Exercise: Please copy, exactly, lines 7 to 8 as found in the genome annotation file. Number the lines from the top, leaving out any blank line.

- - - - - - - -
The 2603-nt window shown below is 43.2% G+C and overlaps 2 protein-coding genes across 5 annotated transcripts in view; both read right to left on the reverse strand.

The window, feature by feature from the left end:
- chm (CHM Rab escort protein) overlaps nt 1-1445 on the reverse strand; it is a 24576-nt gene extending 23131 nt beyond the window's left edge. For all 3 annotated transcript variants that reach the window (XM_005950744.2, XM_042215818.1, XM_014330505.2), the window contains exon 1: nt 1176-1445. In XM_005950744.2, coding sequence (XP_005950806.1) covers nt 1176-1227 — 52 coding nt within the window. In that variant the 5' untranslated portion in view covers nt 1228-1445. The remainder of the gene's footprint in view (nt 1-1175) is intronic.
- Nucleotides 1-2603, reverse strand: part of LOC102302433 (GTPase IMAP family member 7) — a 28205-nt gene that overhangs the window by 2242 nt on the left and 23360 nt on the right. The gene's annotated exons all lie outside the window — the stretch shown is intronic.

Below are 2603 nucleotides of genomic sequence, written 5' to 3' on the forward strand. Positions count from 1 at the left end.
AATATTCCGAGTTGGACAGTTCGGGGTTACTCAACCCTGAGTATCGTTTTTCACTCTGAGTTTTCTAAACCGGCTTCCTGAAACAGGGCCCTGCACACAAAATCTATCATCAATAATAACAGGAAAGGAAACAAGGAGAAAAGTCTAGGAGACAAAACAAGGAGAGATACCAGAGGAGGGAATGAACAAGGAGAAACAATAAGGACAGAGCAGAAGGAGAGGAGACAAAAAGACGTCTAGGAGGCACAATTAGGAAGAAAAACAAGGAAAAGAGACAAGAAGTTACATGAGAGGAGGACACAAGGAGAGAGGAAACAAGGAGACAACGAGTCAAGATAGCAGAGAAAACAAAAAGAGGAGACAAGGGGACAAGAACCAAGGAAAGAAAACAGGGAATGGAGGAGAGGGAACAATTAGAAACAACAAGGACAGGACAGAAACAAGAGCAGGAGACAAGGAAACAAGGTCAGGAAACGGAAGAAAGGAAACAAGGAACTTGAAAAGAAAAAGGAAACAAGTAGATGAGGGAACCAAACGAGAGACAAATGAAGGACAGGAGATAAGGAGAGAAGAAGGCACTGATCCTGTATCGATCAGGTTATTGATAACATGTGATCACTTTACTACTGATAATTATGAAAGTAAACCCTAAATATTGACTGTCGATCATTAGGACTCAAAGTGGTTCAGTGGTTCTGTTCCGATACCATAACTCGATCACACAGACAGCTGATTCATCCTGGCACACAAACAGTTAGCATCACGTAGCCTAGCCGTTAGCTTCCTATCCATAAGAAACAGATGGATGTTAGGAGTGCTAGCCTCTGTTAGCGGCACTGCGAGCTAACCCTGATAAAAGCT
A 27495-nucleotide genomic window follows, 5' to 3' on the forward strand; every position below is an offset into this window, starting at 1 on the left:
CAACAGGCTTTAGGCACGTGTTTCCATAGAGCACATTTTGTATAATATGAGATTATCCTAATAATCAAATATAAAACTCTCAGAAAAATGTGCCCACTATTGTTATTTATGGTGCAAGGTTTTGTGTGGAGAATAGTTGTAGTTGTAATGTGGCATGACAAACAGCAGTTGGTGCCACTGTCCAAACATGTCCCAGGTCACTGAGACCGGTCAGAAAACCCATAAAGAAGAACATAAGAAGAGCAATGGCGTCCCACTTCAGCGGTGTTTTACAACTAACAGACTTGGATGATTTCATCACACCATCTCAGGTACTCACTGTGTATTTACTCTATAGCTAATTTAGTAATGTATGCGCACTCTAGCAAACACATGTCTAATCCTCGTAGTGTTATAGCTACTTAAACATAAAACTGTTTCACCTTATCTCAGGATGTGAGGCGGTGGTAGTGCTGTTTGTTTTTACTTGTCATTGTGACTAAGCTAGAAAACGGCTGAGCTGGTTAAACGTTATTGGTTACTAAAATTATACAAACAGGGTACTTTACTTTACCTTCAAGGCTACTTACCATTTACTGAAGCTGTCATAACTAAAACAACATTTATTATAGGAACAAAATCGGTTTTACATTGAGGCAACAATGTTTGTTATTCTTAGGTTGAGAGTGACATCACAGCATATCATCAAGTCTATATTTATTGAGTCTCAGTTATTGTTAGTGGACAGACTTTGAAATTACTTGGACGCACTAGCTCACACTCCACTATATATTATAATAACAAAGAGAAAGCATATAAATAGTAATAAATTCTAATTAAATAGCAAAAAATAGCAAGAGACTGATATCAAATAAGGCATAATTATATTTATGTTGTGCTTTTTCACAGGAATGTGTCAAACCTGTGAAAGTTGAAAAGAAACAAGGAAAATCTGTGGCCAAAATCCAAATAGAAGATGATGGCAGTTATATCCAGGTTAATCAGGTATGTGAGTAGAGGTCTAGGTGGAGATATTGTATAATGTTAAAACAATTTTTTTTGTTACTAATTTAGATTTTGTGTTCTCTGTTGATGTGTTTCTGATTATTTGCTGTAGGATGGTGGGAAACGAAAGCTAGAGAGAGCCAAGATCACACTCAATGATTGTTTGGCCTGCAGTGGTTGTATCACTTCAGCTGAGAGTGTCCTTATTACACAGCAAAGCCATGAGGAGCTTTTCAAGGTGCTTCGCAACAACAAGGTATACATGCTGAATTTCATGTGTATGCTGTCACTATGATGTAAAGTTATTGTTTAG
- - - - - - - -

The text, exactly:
A 27495-nucleotide genomic window follows, 5' to 3' on the forward strand; every position below is an offset into this window, starting at 1 on the left:
CAACAGGCTTTAGGCACGTGTTTCCATAGAGCACATTTTGTATAATATGAGATTATCCTAATAATCAAATATAAAACTCTCAGAAAAATGTGCCCACTATTGTTATTTATGGTGCAAGGTTTTGTGTGGAGAATAGTTGTAGTTGTAATGTGGCATGACAAACAGCAGTTGGTGCCACTGTCCAAACATGTCCCAGGTCACTGAGACCGGTCAGAAAACCCATAAAGAAGAACATAAGAAGAGCAATGGCGTCCCACTTCAGCGGTGTTTTACAACTAACAGACTTGGATGATTTCATCACACCATCTCAGGTACTCACTGTGTATTTACTCTATAGCTAATTTAGTAATGTATGCGCACTCTAGCAAACACATGTCTAATCCTCGTAGTGTTATAGCTACTTAAACATAAAACTGTTTCACCTTATCTCAGGATGTGAGGCGGTGGTAGTGCTGTTTGTTTTTACTTGTCATTGTGACTAAGCTAGAAAACGGCTGAGCTGGTTAAACGTTATTGGTTACTAAAATTATACAAACAGGGTACTTTACTTTACCTTCAAGGCTACTTACCATTTACTGAAGCTGTCATAACTAAAACAACATTTATTATAGGAACAAAATCGGTTTTACATTGAGGCAACAATGTTTGTTATTCTTAGGTTGAGAGTGACATCACAGCATATCATCAAGTCTATATTTATTGAGTCTCAGTTATTGTTAGTGGACAGACTTTGAAATTACTTGGACGCACTAGCTCACACTCCACTATATATTATAATAACAAAGAGAAAGCATATAAATAGTAATAAATTCTAATTAAATAGCAAAAAATAGCAAGAGACTGATATCAAATAAGGCATAATTATATTTATGTTGTGCTTTTTCACAGGAATGTGTCAAACCTGTGAAAGTTGAAAAGAAACAAGGAAAATCTGTGGCCAAAATCCAAATAGAAGATGATGGCAGTTATATCCAGGTTAATCAGGTATGTGAGTAGAGGTCTAGGTGGAGATATTGTATAATGTTAAAACAATTTTTTTTGTTACTAATTTAGATTTTGTGTTCTCTGTTGATGTGTTTCTGATTATTTGCTGTAGGATGGTGGGAAACGAAAGCTAGAGAGAGCCAAGATCACACTCAATGATTGTTTGGCCTGCAGTGGTTGTATCACTTCAGCTGAGAGTGTCCTTATTACACAGCAAAGCCATGAGGAGCTTTTCAAGGTGCTTCGCAACAACAAGGTATACATGCTGAATTTCATGTGTATGCTGTCACTATGATGTAAAGTTATTGTTTAG